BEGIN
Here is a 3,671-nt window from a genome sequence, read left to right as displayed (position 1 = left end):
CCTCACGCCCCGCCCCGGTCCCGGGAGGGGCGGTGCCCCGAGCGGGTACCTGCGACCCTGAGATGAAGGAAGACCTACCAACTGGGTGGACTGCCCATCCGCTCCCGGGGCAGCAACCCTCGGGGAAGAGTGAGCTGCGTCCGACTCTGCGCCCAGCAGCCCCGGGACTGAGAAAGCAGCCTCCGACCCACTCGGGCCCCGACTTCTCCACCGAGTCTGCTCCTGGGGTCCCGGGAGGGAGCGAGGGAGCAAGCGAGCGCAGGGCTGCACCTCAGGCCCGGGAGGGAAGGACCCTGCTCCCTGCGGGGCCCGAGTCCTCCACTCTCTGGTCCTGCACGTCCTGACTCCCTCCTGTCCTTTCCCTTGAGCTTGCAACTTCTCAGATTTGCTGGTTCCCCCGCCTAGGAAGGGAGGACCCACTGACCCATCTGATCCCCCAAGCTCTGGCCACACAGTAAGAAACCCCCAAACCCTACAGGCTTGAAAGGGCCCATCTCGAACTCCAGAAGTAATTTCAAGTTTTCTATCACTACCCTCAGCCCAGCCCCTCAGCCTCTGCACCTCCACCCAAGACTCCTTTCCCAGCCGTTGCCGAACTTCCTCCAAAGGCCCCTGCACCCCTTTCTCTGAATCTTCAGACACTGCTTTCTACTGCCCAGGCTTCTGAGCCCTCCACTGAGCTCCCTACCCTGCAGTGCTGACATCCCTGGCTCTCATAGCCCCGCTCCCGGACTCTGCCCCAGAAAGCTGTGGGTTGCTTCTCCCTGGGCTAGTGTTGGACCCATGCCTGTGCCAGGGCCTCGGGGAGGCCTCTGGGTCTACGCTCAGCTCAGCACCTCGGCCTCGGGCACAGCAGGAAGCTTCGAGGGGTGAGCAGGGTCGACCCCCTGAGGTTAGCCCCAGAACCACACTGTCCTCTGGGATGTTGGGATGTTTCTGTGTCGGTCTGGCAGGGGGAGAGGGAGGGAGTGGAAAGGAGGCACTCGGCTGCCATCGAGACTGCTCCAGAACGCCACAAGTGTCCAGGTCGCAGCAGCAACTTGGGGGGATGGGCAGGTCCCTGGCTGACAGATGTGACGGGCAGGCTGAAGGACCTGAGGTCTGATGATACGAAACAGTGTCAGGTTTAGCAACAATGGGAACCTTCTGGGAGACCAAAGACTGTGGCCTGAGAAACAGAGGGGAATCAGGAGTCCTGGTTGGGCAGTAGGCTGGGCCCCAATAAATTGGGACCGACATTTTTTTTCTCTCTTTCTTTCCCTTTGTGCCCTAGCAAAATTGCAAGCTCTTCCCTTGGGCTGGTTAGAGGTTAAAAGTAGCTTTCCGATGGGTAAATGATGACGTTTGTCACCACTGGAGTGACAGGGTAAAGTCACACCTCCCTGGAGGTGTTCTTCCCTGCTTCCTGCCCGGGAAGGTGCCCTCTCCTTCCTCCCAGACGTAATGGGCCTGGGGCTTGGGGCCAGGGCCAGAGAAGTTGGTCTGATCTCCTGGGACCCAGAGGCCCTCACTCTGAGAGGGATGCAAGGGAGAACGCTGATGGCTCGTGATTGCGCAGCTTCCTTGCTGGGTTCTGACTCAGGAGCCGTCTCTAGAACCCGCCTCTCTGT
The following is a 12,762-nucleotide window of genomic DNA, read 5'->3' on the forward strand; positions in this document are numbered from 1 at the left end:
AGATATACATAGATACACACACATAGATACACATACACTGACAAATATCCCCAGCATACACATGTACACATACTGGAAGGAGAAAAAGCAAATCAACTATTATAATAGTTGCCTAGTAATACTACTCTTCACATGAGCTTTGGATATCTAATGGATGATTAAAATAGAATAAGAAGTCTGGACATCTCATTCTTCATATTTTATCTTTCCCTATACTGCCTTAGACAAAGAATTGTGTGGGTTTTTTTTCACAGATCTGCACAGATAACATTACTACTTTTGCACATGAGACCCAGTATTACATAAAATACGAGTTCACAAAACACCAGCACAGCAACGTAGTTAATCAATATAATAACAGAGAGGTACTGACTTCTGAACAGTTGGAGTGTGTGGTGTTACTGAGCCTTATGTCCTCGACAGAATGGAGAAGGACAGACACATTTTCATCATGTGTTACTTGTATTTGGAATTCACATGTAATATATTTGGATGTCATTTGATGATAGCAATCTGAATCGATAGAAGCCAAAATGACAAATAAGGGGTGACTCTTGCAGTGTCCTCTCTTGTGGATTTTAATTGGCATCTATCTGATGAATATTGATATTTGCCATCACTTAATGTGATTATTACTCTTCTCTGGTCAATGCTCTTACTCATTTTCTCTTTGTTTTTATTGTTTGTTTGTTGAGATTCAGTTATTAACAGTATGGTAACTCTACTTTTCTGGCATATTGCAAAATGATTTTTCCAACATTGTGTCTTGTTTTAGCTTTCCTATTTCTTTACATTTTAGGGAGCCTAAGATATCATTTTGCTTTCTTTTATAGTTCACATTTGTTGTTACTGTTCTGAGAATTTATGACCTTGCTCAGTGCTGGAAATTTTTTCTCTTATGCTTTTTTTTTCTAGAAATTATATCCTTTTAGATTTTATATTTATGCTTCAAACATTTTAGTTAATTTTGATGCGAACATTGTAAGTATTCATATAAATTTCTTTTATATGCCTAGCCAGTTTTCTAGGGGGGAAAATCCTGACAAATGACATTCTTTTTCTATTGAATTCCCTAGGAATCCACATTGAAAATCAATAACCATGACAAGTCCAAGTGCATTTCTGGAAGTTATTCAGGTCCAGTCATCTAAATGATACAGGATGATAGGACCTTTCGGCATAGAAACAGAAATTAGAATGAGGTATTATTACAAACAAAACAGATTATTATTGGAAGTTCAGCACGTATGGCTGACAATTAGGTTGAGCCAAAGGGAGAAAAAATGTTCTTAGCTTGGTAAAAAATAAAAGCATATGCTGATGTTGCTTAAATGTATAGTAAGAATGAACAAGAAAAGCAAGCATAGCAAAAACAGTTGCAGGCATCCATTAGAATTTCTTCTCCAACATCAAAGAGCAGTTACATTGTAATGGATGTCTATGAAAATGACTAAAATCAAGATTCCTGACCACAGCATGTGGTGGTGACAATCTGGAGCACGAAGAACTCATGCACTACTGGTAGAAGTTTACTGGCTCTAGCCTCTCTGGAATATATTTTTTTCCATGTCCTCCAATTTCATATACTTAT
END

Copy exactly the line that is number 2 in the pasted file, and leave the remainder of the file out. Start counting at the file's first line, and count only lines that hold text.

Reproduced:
CCTCACGCCCCGCCCCGGTCCCGGGAGGGGCGGTGCCCCGAGCGGGTACCTGCGACCCTGAGATGAAGGAAGACCTACCAACTGGGTGGACTGCCCATCCGCTCCCGGGGCAGCAACCCTCGGGGAAGAGTGAGCTGCGTCCGACTCTGCGCCCAGCAGCCCCGGGACTGAGAAAGCAGCCTCCGACCCACTCGGGCCCCGACTTCTCCACCGAGTCTGCTCCTGGGGTCCCGGGAGGGAGCGAGGGAGCAAGCGAGCGCAGGGCTGCACCTCAGGCCCGGGAGGGAAGGACCCTGCTCCCTGCGGGGCCCGAGTCCTCCACTCTCTGGTCCTGCACGTCCTGACTCCCTCCTGTCCTTTCCCTTGAGCTTGCAACTTCTCAGATTTGCTGGTTCCCCCGCCTAGGAAGGGAGGACCCACTGACCCATCTGATCCCCCAAGCTCTGGCCACACAGTAAGAAACCCCCAAACCCTACAGGCTTGAAAGGGCCCATCTCGAACTCCAGAAGTAATTTCAAGTTTTCTATCACTACCCTCAGCCCAGCCCCTCAGCCTCTGCACCTCCACCCAAGACTCCTTTCCCAGCCGTTGCCGAACTTCCTCCAAAGGCCCCTGCACCCCTTTCTCTGAATCTTCAGACACTGCTTTCTACTGCCCAGGCTTCTGAGCCCTCCACTGAGCTCCCTACCCTGCAGTGCTGACATCCCTGGCTCTCATAGCCCCGCTCCCGGACTCTGCCCCAGAAAGCTGTGGGTTGCTTCTCCCTGGGCTAGTGTTGGACCCATGCCTGTGCCAGGGCCTCGGGGAGGCCTCTGGGTCTACGCTCAGCTCAGCACCTCGGCCTCGGGCACAGCAGGAAGCTTCGAGGGGTGAGCAGGGTCGACCCCCTGAGGTTAGCCCCAGAACCACACTGTCCTCTGGGATGTTGGGATGTTTCTGTGTCGGTCTGGCAGGGGGAGAGGGAGGGAGTGGAAAGGAGGCACTCGGCTGCCATCGAGACTGCTCCAGAACGCCACAAGTGTCCAGGTCGCAGCAGCAACTTGGGGGGATGGGCAGGTCCCTGGCTGACAGATGTGACGGGCAGGCTGAAGGACCTGAGGTCTGATGATACGAAACAGTGTCAGGTTTAGCAACAATGGGAACCTTCTGGGAGACCAAAGACTGTGGCCTGAGAAACAGAGGGGAATCAGGAGTCCTGGTTGGGCAGTAGGCTGGGCCCCAATAAATTGGGACCGACATTTTTTTTCTCTCTTTCTTTCCCTTTGTGCCCTAGCAAAATTGCAAGCTCTTCCCTTGGGCTGGTTAGAGGTTAAAAGTAGCTTTCCGATGGGTAAATGATGACGTTTGTCACCACTGGAGTGACAGGGTAAAGTCACACCTCCCTGGAGGTGTTCTTCCCTGCTTCCTGCCCGGGAAGGTGCCCTCTCCTTCCTCCCAGACGTAATGGGCCTGGGGCTTGGGGCCAGGGCCAGAGAAGTTGGTCTGATCTCCTGGGACCCAGAGGCCCTCACTCTGAGAGGGATGCAAGGGAGAACGCTGATGGCTCGTGATTGCGCAGCTTCCTTGCTGGGTTCTGACTCAGGAGCCGTCTCTAGAACCCGCCTCTCTGT